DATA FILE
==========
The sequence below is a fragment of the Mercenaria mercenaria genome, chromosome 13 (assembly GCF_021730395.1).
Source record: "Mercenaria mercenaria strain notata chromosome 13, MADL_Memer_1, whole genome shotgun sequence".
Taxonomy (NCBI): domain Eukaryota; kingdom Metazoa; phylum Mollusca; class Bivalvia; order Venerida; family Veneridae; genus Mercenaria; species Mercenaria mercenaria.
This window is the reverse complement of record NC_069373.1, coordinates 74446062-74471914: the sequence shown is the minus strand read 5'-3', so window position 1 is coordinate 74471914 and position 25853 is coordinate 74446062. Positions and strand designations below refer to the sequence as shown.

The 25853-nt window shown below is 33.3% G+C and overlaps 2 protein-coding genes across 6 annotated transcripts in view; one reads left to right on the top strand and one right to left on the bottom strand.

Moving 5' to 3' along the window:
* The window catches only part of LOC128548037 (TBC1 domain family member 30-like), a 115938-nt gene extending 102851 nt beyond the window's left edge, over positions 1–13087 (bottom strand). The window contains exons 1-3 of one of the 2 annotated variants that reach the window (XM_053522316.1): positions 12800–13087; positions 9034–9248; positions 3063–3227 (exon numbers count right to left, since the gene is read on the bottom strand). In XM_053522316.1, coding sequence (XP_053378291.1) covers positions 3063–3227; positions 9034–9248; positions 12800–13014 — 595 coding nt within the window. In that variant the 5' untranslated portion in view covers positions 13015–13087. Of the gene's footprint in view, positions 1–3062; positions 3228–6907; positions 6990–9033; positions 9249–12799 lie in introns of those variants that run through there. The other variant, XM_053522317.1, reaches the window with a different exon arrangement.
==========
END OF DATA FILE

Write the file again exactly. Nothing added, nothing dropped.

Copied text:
The sequence below is a fragment of the Mercenaria mercenaria genome, chromosome 13 (assembly GCF_021730395.1).
Source record: "Mercenaria mercenaria strain notata chromosome 13, MADL_Memer_1, whole genome shotgun sequence".
Taxonomy (NCBI): domain Eukaryota; kingdom Metazoa; phylum Mollusca; class Bivalvia; order Venerida; family Veneridae; genus Mercenaria; species Mercenaria mercenaria.
This window is the reverse complement of record NC_069373.1, coordinates 74446062-74471914: the sequence shown is the minus strand read 5'-3', so window position 1 is coordinate 74471914 and position 25853 is coordinate 74446062. Positions and strand designations below refer to the sequence as shown.

The 25853-nt window shown below is 33.3% G+C and overlaps 2 protein-coding genes across 6 annotated transcripts in view; one reads left to right on the top strand and one right to left on the bottom strand.

Moving 5' to 3' along the window:
* The window catches only part of LOC128548037 (TBC1 domain family member 30-like), a 115938-nt gene extending 102851 nt beyond the window's left edge, over positions 1–13087 (bottom strand). The window contains exons 1-3 of one of the 2 annotated variants that reach the window (XM_053522316.1): positions 12800–13087; positions 9034–9248; positions 3063–3227 (exon numbers count right to left, since the gene is read on the bottom strand). In XM_053522316.1, coding sequence (XP_053378291.1) covers positions 3063–3227; positions 9034–9248; positions 12800–13014 — 595 coding nt within the window. In that variant the 5' untranslated portion in view covers positions 13015–13087. Of the gene's footprint in view, positions 1–3062; positions 3228–6907; positions 6990–9033; positions 9249–12799 lie in introns of those variants that run through there. The other variant, XM_053522317.1, reaches the window with a different exon arrangement.